The Fish Ladder: A Journey Upstream by Katharine Norbury
My rating: 3 of 5 stars
Norbury has always been missing something from her past. She had been abandoned as a baby in a convent just outside Liverpool and had been adopted into a loving family. She had never been able to settle completely wandering and moving around the globe. Whilst living in Spain she miscarried, losing a long hoped for sibling for her eldest daughter Evie. Grief for the loss the child and of what might have been turned into an introspective look at herself, and the germination of an idea to follow a river from mouth to source. Moving back to the UK meant that she was closer to family and could start to develop this idea fully. Hoping that the walk will distract her from the grief, a life changing event means that she has to try to find her birth mother who she hopes will have some of the answers to her questions.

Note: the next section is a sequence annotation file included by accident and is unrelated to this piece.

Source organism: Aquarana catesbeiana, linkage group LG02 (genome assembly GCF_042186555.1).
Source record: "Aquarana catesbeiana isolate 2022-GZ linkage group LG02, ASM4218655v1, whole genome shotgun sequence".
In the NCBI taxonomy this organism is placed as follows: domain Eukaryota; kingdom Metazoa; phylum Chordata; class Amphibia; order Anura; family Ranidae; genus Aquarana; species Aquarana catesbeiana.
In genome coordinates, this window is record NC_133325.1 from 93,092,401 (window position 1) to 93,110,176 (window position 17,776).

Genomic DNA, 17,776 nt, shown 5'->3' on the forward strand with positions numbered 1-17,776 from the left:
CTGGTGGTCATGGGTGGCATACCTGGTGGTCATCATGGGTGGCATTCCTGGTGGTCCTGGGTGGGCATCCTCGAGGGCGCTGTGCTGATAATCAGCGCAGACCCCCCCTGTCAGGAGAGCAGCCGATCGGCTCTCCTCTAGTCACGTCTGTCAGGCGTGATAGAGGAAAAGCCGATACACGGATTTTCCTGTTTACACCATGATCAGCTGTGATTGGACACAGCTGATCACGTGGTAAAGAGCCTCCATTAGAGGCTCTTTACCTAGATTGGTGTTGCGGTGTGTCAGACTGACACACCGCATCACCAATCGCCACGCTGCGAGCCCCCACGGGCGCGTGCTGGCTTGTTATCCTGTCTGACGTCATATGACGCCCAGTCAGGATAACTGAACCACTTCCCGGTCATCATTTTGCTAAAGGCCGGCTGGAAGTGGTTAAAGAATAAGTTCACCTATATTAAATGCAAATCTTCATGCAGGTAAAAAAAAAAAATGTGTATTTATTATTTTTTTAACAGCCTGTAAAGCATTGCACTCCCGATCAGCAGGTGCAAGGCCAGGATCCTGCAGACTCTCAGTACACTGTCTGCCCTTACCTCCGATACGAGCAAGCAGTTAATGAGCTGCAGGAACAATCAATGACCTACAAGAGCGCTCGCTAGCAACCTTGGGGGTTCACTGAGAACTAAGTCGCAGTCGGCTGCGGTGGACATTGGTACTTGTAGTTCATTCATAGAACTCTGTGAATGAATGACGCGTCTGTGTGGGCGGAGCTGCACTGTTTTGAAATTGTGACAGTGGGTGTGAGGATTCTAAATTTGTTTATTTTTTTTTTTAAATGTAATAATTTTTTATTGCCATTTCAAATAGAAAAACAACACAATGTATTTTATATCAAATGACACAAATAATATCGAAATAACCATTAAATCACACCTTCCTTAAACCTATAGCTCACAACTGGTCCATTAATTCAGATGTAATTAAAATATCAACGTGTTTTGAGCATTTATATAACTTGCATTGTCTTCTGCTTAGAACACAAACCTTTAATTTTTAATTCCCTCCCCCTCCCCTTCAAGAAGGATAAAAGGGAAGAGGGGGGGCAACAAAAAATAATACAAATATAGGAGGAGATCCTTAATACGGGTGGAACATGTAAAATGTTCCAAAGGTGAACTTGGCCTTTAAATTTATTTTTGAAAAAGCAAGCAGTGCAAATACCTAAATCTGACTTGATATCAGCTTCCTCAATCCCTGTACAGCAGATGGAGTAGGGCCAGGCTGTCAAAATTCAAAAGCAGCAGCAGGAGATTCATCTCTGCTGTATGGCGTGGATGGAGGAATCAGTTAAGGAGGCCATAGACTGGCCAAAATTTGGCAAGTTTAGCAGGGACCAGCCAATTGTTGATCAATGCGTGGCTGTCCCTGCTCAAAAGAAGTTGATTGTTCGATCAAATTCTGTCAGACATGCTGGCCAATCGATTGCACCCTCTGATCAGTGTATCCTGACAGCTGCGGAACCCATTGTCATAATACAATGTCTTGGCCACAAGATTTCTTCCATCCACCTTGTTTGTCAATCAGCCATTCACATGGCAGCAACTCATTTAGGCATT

Norbury has drawn inspiration from several genres to write this book. Weaving travel, natural history, poetry and mythology it is also a very personal memoir. It is quite an emotive read too, with the highs and lows of family and life laid bare. The writing is poetic, lyrical and at times dreamlike and ethereal, almost with a imagined quality. Her writing is when she is describing the natural world and landscape is very evocative too; you could be standing alongside her. Painful to read at times, you live with her trials and tribulations, but she is tenacious in the face of everything. Enjoyable generally, but occasionally felt a touch fictional. Would definitely read more by her though. 3.5 stars.
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